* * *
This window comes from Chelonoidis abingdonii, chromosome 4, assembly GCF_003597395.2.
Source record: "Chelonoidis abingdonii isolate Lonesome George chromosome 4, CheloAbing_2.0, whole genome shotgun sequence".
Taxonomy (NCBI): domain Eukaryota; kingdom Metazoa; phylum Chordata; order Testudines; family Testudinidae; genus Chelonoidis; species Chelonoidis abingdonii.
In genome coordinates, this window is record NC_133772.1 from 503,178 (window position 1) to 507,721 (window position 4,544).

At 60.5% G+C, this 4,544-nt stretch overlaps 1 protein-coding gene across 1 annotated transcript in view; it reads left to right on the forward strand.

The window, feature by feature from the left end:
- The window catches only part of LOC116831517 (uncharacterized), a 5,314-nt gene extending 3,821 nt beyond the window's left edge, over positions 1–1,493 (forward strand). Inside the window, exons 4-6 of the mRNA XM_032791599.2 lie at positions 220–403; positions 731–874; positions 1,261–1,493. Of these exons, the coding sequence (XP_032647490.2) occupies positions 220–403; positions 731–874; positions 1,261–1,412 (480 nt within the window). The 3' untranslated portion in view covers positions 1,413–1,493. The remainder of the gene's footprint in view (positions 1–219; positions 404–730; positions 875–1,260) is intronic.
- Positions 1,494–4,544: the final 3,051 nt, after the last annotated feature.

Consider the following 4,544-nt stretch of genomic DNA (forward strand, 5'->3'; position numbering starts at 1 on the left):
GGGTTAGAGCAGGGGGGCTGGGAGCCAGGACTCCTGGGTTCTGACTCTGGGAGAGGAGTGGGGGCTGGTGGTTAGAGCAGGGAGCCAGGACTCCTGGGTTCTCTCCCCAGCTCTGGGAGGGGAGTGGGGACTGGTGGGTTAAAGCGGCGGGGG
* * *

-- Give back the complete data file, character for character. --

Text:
This window comes from Chelonoidis abingdonii, chromosome 4, assembly GCF_003597395.2.
Source record: "Chelonoidis abingdonii isolate Lonesome George chromosome 4, CheloAbing_2.0, whole genome shotgun sequence".
Taxonomy (NCBI): domain Eukaryota; kingdom Metazoa; phylum Chordata; order Testudines; family Testudinidae; genus Chelonoidis; species Chelonoidis abingdonii.
In genome coordinates, this window is record NC_133772.1 from 503,178 (window position 1) to 507,721 (window position 4,544).

At 60.5% G+C, this 4,544-nt stretch overlaps 1 protein-coding gene across 1 annotated transcript in view; it reads left to right on the forward strand.

The window, feature by feature from the left end:
- The window catches only part of LOC116831517 (uncharacterized), a 5,314-nt gene extending 3,821 nt beyond the window's left edge, over positions 1–1,493 (forward strand). Inside the window, exons 4-6 of the mRNA XM_032791599.2 lie at positions 220–403; positions 731–874; positions 1,261–1,493. Of these exons, the coding sequence (XP_032647490.2) occupies positions 220–403; positions 731–874; positions 1,261–1,412 (480 nt within the window). The 3' untranslated portion in view covers positions 1,413–1,493. The remainder of the gene's footprint in view (positions 1–219; positions 404–730; positions 875–1,260) is intronic.
- Positions 1,494–4,544: the final 3,051 nt, after the last annotated feature.

Consider the following 4,544-nt stretch of genomic DNA (forward strand, 5'->3'; position numbering starts at 1 on the left):
GGGTTAGAGCAGGGGGGCTGGGAGCCAGGACTCCTGGGTTCTGACTCTGGGAGAGGAGTGGGGGCTGGTGGTTAGAGCAGGGAGCCAGGACTCCTGGGTTCTCTCCCCAGCTCTGGGAGGGGAGTGGGGACTGGTGGGTTAAAGCGGCGGGGG